4701 Oleander Drive, Suite A
Myrtle Beach, SC 29577
SC’s prisons are filled with drug offenders, thanks to SC’s draconian mandatory minimum sentences and lengthy prison sentences for drug crimes.
Without making any distinction between hardened criminals, true drug traffickers, or someone who was just in a home or in a car with a drug dealer, SC’s drug laws will take a person off the street, separate them from their families and community, and essentially end their life as they know it with a 20- or 30-year sentence based solely on the weight of the drugs found.
And the threshold weights for a drug to be considered trafficking are extremely low – SC has some of the most draconian drug laws in the country. Why have our legislators been so fixated on punishing drug addicts and hurting people instead of helping them become productive members of society again?
A bipartisan bill to change that has passed a SC House Subcommittee, although it must now be passed by the full House and Senate and signed by the governor before it can become law.
The proposed bill would make major changes to SC’s drug laws, including changes to mandatory minimum sentences, no-parole offenses, and the threshold weights beyond which a drug crime is elevated to a more serious offense like drug trafficking.
SC’s drug laws contain mandatory minimum sentences of up to 25 or 30 years for some drug offenses based on the weight of the drugs found or the person’s prior convictions for drug offenses.
The proposed bill would remove those mandatory minimum sentences, allowing courts more latitude in determining what the appropriate punishment should be based on each defendant’s individual circumstances.
The drug laws also make many drug crimes “no-parole” offenses, increasing the amount of time that a person must spend behind bars before they can be released under supervision. A no-parole offense is defined by SC Code Section 24-13-100 as any class A, B, or C felony or any crime that is exempt from classification but carries a potential penalty of 20 years or more.
No-parole offenses require the inmate to serve at least 85% of their sentence before they can be released to community supervision, but the proposed bill would reduce this to 65% of the time served if the conviction was “pursuant to Section 44-53-370 or Section 44-53-375” (drug crimes).
To qualify, the inmate must also have:
The proposed bill would also increase the threshold weights that allow law enforcement to charge more serious offenses.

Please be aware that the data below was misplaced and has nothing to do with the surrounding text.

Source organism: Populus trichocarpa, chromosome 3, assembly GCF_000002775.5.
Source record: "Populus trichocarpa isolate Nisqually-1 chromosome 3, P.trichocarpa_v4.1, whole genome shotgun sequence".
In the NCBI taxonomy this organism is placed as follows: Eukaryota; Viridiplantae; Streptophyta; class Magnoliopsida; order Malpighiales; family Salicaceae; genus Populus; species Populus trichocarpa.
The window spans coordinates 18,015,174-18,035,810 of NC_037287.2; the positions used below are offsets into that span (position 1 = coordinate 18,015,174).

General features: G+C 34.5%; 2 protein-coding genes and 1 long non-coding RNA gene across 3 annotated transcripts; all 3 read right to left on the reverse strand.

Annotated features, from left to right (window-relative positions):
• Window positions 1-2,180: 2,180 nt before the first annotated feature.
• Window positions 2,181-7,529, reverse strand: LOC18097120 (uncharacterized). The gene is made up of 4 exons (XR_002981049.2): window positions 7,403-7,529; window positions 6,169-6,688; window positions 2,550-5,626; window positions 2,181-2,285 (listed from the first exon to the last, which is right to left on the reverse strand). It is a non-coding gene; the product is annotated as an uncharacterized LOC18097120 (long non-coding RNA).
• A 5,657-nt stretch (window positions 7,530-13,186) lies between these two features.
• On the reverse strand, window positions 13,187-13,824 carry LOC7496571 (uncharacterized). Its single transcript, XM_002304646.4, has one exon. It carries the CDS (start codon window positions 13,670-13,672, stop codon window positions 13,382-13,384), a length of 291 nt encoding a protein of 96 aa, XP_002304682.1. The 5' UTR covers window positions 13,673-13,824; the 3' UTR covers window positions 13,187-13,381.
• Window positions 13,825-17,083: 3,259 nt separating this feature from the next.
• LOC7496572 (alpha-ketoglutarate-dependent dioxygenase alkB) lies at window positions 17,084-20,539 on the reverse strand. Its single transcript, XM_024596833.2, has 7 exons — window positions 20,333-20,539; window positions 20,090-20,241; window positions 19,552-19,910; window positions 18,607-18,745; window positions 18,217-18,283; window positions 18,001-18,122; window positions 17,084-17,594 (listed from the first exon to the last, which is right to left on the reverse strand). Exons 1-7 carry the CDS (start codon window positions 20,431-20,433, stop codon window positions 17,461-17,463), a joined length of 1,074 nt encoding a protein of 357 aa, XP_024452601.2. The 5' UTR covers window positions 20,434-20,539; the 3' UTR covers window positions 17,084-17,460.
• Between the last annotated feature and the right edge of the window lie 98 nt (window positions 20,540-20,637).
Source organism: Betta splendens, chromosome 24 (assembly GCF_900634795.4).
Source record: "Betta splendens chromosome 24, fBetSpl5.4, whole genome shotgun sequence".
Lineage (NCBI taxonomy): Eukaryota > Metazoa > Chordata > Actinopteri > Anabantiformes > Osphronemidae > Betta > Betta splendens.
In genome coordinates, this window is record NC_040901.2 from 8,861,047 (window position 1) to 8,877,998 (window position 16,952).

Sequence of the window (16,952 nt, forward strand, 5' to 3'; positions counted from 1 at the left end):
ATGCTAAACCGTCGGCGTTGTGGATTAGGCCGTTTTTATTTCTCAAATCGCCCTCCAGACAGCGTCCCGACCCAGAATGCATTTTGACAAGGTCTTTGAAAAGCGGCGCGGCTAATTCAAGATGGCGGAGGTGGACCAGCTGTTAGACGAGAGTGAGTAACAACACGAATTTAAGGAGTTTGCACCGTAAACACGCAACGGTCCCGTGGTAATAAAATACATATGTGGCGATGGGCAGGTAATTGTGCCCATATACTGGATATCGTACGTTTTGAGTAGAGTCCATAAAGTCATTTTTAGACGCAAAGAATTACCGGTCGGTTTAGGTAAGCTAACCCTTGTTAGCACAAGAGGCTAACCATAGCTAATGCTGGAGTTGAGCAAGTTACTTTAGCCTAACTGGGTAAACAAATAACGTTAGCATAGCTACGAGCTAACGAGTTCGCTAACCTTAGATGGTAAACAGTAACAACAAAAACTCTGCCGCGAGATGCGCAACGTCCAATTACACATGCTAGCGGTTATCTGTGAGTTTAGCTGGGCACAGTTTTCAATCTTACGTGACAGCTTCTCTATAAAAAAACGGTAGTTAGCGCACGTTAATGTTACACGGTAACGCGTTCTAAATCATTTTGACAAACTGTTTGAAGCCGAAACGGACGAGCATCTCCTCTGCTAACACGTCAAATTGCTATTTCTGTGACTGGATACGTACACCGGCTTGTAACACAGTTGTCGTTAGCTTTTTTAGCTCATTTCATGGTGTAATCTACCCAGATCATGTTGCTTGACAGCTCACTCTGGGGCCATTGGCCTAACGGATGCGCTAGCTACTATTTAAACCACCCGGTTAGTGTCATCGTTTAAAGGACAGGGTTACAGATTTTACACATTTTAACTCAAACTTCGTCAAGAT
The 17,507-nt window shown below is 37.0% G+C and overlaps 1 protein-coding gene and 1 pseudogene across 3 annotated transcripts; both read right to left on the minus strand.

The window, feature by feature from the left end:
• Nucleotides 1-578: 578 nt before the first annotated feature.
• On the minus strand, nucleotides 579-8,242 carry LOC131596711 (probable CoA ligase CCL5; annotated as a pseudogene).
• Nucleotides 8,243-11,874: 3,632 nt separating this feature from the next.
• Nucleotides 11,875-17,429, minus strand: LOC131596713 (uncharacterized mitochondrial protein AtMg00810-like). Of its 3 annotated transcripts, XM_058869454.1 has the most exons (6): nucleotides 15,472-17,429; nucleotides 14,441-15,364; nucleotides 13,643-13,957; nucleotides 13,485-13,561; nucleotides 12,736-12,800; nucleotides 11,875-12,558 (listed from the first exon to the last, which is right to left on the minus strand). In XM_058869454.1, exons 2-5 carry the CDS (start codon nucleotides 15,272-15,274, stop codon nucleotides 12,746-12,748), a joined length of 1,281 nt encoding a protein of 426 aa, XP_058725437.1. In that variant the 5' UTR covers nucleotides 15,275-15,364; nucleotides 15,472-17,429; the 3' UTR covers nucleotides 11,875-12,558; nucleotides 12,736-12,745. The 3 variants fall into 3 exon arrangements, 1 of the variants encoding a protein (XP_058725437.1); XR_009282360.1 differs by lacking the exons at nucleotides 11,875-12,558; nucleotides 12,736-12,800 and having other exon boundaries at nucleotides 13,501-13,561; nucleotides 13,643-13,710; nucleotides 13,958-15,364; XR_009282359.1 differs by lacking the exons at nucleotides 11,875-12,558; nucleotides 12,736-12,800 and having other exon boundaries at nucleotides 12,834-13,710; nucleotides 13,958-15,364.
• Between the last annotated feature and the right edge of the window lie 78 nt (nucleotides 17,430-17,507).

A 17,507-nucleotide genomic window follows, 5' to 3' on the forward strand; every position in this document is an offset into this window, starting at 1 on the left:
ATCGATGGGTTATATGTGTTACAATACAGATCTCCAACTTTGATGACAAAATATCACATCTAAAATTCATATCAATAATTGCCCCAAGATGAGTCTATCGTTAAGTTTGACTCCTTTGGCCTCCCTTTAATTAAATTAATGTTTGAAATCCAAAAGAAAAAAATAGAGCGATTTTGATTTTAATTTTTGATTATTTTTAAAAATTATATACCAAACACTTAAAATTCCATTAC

To get an idea of how low the threshold weights currently are and how the bill would change them, take a look at this chart detailing some of the current threshold weights and the new weights under the proposed legislation:
|Drug Offense||Current Threshold Weight||Proposed Threshold Weight|
|Simple possession of cocaine||Less than one gram||Less than four grams|
|Possession with intent to distribute cocaine||One gram or more||Four grams or more|
|Trafficking cocaine||Ten grams or more||28 grams or more|
|Simple possession of heroin||Less than two grains||Less than ten grains|
|Possession with intent to distribute heroin||More than two grains||More than ten grains|
|Trafficking heroin||Four grams or more||(no change)|
|Simple possession of marijuana||Less than one ounce||Less than ten ounces|
|Possession with intent to distribute marijuana||More than one ounce||More than ten ounces|
|Trafficking marijuana||More than ten pounds||More than twenty pounds|
Why do mandatory minimum sentences, no-parole drug offenses, and low threshold weights matter?
SC’s politicians passed our harsh drug laws to target drug dealers and drug traffickers. The idea was to save lives (and get political points for being “tough on crime”), but what mandatory minimums actually do is destroy lives.
These laws make no distinction between, on the one hand, a hardened criminal who is carrying guns and distributing large amounts of drugs, and, on the other hand, a drug addict who is trying to support their habit or an acquaintance who found themselves in the wrong place at the wrong time.
The law also makes no distinction between “actual” possession and “constructive” possession – if you are in a car or a house where drugs are found, you could be taken to jail, charged with drug trafficking based solely on the drug’s weight, and subject to a mandatory minimum sentence of decades in prison.
If your boyfriend, husband, or wife is selling drugs from your home, you may want to get help for them. Instead, when police come through your door with a search warrant, you and your partner may be looking at decades in prison.
Drug addiction and drug sales (which are often motivated less by money and more by the seller’s own addiction) can be fought with compassion, education, treatment, and help. Many people whose lives are cut short by drug charges and mandatory minimum sentences could have recovered, returned to school, found good jobs, and supported their families.
Instead, we take them away from their families, schools, jobs, and homes, often locking them up for decades of their lives after which, without assistance, they may return to the life they were living before their incarceration.
The proposed bill is good law and should be passed by the House and Senate. It’s not enough, though. SC should go further, abolishing incarceration for possession of small amounts of drugs and investing in education, jobs, and treatment programs to help those who can be helped instead of gratuitously hurting them, ripping them from their families, and separating them from society.
If the goal is to improve our communities and reduce drug addiction, we are still going about it the wrong way.
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